I have asked a question here, and one of the comments suggested that this is a case of severe overfitting. I made a neural network, which uses residual boosting (which is done via a KNN), and I am still just able to get < 50% accuracy on the test set.

What should I do?

I tried everything from reducing the number of epochs to replacing some layers with dropout.

Here is the source code.


There are a few issues you need to address first.

  1. Normalise your data. You should try and keep your values for each input in a good range, otherwise you're never going to train anything useful. A simple way of doing this could be to divide each value by the maximum value for that input. This will ensure they are between 0 and 1, or you could divide by the average so you get approximately 1. Whatever the case, you need to do something about decreasing the magnitude of your inputs (also make sure your are consistently scaling your data, especially during validation and training, otherwise your data will likely be misinterpreted by your model)
  2. Optional: Augment your data. You have a very small dataset to work with here, if there's any way you can augment this to make it larger, you will likely get much better performance on validation and testing sets. Augmenting is just creating new data that is still representative of the task (as a visual example, you might augment your image dataset by flipping some images and including those in training as well as the unflipped versions)
  3. Split your data into Training, Validation and Testing sets. Training is used for what you expect - training. Validation is used to validate your model on unseen data. The reason for the testing set is obviously you are going to try your hardest to tweak and modify the model so it performs best on your validation set, but this incurs a kind of bias as you are only tweaking for this specific set of data, which is not completely representative of the real world. So try your hardest to perform best on the validation set by changing model hyper-parameters, but confirm it's real use on the testing set. As a recommended split for your entire data set, I have had success with 10% testing, 20% validation and 70% training, but you might be better off with a different split.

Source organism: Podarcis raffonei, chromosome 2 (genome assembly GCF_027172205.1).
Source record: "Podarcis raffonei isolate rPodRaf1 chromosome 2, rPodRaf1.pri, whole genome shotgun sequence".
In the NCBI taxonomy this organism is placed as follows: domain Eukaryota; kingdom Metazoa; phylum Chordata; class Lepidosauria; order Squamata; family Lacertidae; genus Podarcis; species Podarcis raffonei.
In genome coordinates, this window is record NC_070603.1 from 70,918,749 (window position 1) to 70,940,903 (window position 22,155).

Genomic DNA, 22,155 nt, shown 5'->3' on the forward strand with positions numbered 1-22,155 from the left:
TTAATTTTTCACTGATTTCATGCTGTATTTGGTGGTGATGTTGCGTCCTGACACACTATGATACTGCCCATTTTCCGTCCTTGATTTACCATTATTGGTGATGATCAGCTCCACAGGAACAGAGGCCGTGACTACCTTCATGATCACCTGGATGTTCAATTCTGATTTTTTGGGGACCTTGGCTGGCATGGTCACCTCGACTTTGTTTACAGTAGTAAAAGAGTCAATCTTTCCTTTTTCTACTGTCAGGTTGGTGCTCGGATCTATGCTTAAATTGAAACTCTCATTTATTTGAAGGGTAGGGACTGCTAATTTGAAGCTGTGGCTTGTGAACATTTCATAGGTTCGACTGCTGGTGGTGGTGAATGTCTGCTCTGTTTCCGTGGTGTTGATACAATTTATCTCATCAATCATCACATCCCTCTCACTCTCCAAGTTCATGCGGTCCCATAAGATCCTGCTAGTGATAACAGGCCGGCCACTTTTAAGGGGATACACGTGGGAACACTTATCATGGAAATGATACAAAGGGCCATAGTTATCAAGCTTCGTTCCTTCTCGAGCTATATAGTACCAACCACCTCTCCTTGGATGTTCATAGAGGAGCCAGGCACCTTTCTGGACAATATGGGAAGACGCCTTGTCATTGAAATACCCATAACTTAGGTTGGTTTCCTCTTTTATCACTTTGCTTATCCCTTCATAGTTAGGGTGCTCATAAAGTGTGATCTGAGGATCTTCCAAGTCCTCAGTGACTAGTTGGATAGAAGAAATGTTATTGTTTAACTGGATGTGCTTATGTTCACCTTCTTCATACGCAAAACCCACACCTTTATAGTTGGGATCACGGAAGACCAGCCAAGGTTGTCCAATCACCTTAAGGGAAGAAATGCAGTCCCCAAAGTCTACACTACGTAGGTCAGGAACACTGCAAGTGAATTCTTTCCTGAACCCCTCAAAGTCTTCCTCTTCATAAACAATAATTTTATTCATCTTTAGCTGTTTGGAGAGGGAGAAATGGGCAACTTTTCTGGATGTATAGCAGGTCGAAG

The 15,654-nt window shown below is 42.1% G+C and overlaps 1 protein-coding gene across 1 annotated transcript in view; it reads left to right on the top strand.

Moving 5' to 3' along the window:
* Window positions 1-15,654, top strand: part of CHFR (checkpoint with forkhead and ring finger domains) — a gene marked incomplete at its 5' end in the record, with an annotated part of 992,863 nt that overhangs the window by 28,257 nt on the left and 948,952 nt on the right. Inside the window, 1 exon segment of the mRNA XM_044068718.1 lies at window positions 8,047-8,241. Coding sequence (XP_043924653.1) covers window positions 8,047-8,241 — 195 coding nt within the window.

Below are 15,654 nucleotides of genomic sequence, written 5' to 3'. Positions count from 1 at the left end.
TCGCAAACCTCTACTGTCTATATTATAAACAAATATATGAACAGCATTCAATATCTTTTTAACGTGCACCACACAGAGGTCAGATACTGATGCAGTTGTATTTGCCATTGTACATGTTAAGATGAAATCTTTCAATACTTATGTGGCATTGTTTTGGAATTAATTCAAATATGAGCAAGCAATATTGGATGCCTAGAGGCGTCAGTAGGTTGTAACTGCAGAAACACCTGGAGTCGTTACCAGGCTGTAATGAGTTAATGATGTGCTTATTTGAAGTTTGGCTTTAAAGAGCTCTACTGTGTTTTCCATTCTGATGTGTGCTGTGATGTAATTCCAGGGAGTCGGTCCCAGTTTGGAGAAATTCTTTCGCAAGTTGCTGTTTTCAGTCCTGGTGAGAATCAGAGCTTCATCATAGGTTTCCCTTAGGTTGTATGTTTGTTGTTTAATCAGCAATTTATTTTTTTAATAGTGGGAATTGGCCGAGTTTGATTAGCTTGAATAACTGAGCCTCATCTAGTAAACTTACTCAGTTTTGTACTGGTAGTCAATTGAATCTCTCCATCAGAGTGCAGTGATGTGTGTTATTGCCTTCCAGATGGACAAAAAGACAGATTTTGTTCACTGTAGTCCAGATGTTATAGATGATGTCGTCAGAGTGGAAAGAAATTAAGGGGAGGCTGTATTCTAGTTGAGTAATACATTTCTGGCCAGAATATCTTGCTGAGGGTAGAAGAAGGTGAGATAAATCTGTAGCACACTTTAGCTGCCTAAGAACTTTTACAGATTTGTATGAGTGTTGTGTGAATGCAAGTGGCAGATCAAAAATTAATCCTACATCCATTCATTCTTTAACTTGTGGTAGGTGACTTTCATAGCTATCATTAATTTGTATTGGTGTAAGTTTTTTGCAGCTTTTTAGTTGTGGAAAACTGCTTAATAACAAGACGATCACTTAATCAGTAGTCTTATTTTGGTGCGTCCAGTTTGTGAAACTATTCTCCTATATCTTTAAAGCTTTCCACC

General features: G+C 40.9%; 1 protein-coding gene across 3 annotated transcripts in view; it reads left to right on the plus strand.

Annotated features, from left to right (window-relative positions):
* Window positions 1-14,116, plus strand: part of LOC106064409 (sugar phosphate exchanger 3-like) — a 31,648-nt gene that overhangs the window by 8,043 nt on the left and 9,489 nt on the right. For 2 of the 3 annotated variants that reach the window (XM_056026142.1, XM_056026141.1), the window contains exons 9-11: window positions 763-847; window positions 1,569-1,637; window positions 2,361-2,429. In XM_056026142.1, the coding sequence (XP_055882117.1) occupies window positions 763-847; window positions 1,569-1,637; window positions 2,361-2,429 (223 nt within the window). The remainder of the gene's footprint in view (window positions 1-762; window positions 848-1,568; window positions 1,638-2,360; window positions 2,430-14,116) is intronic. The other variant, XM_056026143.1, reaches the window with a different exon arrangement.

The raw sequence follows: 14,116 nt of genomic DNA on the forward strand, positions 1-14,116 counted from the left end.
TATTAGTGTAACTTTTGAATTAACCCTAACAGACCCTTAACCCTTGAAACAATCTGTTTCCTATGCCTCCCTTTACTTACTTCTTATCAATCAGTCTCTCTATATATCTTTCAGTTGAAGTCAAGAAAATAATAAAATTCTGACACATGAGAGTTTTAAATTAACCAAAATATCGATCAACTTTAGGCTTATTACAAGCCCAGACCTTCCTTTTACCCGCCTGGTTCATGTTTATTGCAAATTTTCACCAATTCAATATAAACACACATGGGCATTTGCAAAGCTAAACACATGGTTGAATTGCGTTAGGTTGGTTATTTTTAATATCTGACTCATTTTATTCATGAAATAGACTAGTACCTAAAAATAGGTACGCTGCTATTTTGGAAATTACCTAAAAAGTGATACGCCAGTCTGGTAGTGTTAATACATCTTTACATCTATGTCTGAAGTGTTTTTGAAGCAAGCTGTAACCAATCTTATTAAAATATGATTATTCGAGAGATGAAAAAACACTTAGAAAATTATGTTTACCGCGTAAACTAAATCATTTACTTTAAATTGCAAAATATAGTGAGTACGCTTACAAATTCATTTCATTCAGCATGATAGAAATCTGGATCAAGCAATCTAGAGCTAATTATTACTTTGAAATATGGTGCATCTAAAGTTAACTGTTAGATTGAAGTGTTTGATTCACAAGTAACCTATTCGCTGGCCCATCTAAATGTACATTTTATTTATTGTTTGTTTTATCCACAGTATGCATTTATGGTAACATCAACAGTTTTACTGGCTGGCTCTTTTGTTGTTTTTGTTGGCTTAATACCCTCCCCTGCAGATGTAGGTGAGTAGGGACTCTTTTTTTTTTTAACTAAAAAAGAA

4. Test different models. Train your network for a small amount of time (say only 10 or so epochs) and see how it performs based on the validation set. Keep in mind because your dataset is particularly small (only ~300 samples in your training set) you don't need to train for many epochs at all to get a good representation of how your model will perform (an epoch being a complete loop over all training data). Make sure when you're doing this you're training in batches.
  5. Try different regularization methods. One of the primary ones being good initialization. Make sure you're initializing your parameters with something like Xavier initialization of similar. Other suggestions include: dropout (though you said you already tried this, maybe try different values for dropout), weight decay and batch normalization layers. To be honest though, I think one of the 4 steps above will solve this issue, so you likely won't need to do any of these.

I may have made some points for things you have already done as there was a lot of code for me to look over in your source. But the biggest issue I noticed was that your data wasn't normalised at all and that usually creates many issues, so definitely try that first if you haven't already.


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